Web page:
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Rocket Lab to go public at $4.1 billion, unveils next-gen 3D printed Neutron rocket

California-based aerospace firm Rocket Lab has agreed to merge with blank check company Vector Acquisition Corporation (Nasdaq: VACQ) to go public with its 3D printed rocket building business, a move that will see the combined company valued at $4.1 billion.

Due to be completed in Q2 2021, the deal will see Rocket Lab listed on the Nasdaq under the ticker symbol ‘RKLB’ and will generate approximately $750 million in cash proceeds to the company. Rocket Lab will use the funds to accelerate the development of its new reusable Neutron launch vehicle, which it unveiled alongside its decision to go public. 

The proceeds will also fund the company’s growth within the space systems market and support its expansion into space applications to facilitate the delivery of data and services from orbit.

“Since day one, our talented Rocket Lab team has demonstrated stellar execution and a keen ability to seize growth opportunities,” said Peter Beck, CEO and Founder of Rocket Labs. “Now, we are thrilled to build upon this momentum and welcome Alex Slusky, a seasoned technology investor and public company director, to our Board as we come together with Vector to become a publicly-traded pure-play-end-to-end space company.

“This milestone accelerates Rocket Lab’s ability to unlock the full potential of space through our launch and spacecraft platforms and catalyzes our ambition to create a new multi-billion-dollar business vertical in space applications.”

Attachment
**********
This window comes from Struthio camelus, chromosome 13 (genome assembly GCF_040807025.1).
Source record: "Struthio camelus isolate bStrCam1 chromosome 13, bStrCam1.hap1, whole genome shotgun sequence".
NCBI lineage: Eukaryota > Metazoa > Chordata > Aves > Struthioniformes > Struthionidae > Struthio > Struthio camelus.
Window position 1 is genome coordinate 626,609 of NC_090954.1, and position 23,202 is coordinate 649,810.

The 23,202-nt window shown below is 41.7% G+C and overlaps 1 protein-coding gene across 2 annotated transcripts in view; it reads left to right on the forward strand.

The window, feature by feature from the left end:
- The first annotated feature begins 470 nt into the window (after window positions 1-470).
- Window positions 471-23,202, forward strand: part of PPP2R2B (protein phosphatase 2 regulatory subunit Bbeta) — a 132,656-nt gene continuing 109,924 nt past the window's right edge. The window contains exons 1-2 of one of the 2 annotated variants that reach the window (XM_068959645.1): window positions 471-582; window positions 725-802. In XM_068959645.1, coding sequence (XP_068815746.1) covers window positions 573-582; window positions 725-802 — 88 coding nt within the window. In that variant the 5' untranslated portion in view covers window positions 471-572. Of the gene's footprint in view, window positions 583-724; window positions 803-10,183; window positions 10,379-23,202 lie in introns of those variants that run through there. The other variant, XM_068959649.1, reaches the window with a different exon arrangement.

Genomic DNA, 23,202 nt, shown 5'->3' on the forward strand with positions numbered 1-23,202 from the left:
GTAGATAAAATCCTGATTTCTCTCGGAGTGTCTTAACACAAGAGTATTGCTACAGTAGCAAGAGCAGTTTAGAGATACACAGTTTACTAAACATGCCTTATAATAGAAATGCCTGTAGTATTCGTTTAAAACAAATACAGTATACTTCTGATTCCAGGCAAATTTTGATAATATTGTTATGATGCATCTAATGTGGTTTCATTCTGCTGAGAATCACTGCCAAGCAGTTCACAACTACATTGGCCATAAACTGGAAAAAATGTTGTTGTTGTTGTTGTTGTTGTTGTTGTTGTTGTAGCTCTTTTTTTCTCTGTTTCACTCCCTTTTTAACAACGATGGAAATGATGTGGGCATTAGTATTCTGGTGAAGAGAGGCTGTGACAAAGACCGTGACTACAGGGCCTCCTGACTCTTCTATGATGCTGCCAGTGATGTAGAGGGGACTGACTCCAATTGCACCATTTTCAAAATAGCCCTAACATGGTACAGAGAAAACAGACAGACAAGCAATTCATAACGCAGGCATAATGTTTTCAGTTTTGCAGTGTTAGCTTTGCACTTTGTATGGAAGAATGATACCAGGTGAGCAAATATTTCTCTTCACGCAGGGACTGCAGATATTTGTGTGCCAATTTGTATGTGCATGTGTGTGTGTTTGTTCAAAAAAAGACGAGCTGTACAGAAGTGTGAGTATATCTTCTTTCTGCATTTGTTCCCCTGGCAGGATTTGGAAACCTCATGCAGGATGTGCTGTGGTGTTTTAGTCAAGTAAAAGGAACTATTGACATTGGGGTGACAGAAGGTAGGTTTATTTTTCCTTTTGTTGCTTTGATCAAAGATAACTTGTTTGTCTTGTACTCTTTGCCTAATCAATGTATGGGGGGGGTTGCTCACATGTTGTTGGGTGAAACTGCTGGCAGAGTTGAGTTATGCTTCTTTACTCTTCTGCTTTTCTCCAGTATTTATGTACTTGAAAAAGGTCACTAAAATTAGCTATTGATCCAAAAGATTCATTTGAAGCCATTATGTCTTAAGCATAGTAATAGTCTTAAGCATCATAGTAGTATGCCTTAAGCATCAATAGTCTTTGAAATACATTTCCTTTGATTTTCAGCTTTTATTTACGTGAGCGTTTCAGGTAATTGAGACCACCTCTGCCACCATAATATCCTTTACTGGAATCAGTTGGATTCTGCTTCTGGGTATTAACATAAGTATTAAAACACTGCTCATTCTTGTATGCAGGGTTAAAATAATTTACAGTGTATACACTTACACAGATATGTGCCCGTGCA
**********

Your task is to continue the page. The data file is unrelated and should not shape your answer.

Left: Rocket Lab's Electron rocket and (right) its newly unveiled Neutron rocket. Image via Rocket Lab.
Left: Rocket Lab’s Electron rocket and (right) its newly unveiled Neutron rocket. Image via Rocket Lab.

Rocket Lab’s 3D printed launch vehicles

Since its establishment in 2006, Rocket Lab’s ongoing mission has been to provide its commercial customers with rapid and repeatable launches of small orbital satellites. Having successfully launched its Ātea rocket in 2009, the company introduced the Electron, a two-stage launch vehicle as its successor, which it first launched in 2017.

The Electron Rocket’s Rutherford engine is powered by 3D printed liquid propellants, which are produced using electron beam melting (EBM) technology, and capable of reaching a thrust of 120N. Constructed using carbon composites, it can carry up to 225 kilos of payload, which makes it ideal for transporting small satellites.

Following the launch, Rocket lab secured $140 million of funding in November 2018 to continue the engine’s development, taking the company’s valuation to over $1 billion. The company has since celebrated the 100th 3D print of its Rutherford rocket engine, which was considered a significant milestone in the company’s pursuit of private space exploration. 

Last year, Rocket Lab partnered with the US Space Force to launch a microsatellite from the US Air Force Research Laboratory’s Monolith program into space via its Electron rocket. Through this, the partners sought to determine the ability of small satellites to support large aperture payloads and to monitor space weather.

Electron's nine Rutherford engines during lift-off of the successful Return to Sender first recovery mission. Photo via Rocket Lab.
Electron’s nine Rutherford engines during lift-off of the successful Return to Sender first recovery mission. Photo via Rocket Lab.

Introducing the Neutron

Now, Rocket Lab has lifted the lid on its latest innovation – a medium-lift rocket called Neutron. Described as an “advanced new generation” reusable launch vehicle, the Neutron will be equipped with an eight-ton payload lift capacity tailored for mega constellations, deep space missions, and even human space flight. According to Rocket Lab, the Neutron will be able to lift more than 90 percent of all satellites forecast to launch through to the end of the decade.